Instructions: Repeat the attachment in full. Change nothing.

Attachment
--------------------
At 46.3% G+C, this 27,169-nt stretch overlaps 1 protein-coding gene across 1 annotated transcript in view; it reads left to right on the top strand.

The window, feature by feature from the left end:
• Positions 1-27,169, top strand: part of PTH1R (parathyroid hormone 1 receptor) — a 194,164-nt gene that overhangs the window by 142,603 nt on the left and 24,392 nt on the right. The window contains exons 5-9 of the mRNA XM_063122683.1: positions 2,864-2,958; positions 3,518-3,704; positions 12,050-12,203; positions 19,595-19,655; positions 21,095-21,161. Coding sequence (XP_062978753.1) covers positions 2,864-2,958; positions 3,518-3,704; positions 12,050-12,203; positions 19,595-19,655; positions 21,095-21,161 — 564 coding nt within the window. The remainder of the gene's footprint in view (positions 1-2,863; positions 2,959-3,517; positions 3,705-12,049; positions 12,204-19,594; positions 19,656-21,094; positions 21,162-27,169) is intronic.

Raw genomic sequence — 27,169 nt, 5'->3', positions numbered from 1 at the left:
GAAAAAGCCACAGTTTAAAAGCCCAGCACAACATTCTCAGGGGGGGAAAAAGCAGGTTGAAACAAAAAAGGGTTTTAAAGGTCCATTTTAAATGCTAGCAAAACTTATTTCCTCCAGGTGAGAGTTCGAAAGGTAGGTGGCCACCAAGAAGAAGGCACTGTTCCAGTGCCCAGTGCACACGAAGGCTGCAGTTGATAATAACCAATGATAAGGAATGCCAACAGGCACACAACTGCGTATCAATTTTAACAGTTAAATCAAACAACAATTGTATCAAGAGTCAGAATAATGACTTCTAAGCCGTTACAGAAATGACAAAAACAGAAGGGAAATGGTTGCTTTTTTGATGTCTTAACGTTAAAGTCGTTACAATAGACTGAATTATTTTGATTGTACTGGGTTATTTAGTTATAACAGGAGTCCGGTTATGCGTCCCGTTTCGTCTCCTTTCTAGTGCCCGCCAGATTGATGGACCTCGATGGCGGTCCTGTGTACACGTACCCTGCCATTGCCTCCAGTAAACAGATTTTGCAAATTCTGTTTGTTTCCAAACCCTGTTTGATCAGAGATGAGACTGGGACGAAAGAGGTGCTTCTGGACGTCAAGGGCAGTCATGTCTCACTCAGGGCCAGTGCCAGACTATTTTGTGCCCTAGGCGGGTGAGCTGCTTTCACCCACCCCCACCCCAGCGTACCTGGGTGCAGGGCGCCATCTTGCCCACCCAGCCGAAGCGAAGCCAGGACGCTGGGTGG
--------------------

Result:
At 46.3% G+C, this 27,169-nt stretch overlaps 1 protein-coding gene across 1 annotated transcript in view; it reads left to right on the top strand.

The window, feature by feature from the left end:
• Positions 1-27,169, top strand: part of PTH1R (parathyroid hormone 1 receptor) — a 194,164-nt gene that overhangs the window by 142,603 nt on the left and 24,392 nt on the right. The window contains exons 5-9 of the mRNA XM_063122683.1: positions 2,864-2,958; positions 3,518-3,704; positions 12,050-12,203; positions 19,595-19,655; positions 21,095-21,161. Coding sequence (XP_062978753.1) covers positions 2,864-2,958; positions 3,518-3,704; positions 12,050-12,203; positions 19,595-19,655; positions 21,095-21,161 — 564 coding nt within the window. The remainder of the gene's footprint in view (positions 1-2,863; positions 2,959-3,517; positions 3,705-12,049; positions 12,204-19,594; positions 19,656-21,094; positions 21,162-27,169) is intronic.

Raw genomic sequence — 27,169 nt, 5'->3', positions numbered from 1 at the left:
GAAAAAGCCACAGTTTAAAAGCCCAGCACAACATTCTCAGGGGGGGAAAAAGCAGGTTGAAACAAAAAAGGGTTTTAAAGGTCCATTTTAAATGCTAGCAAAACTTATTTCCTCCAGGTGAGAGTTCGAAAGGTAGGTGGCCACCAAGAAGAAGGCACTGTTCCAGTGCCCAGTGCACACGAAGGCTGCAGTTGATAATAACCAATGATAAGGAATGCCAACAGGCACACAACTGCGTATCAATTTTAACAGTTAAATCAAACAACAATTGTATCAAGAGTCAGAATAATGACTTCTAAGCCGTTACAGAAATGACAAAAACAGAAGGGAAATGGTTGCTTTTTTGATGTCTTAACGTTAAAGTCGTTACAATAGACTGAATTATTTTGATTGTACTGGGTTATTTAGTTATAACAGGAGTCCGGTTATGCGTCCCGTTTCGTCTCCTTTCTAGTGCCCGCCAGATTGATGGACCTCGATGGCGGTCCTGTGTACACGTACCCTGCCATTGCCTCCAGTAAACAGATTTTGCAAATTCTGTTTGTTTCCAAACCCTGTTTGATCAGAGATGAGACTGGGACGAAAGAGGTGCTTCTGGACGTCAAGGGCAGTCATGTCTCACTCAGGGCCAGTGCCAGACTATTTTGTGCCCTAGGCGGGTGAGCTGCTTTCACCCACCCCCACCCCAGCGTACCTGGGTGCAGGGCGCCATCTTGCCCACCCAGCCGAAGCGAAGCCAGGACGCTGGGTGG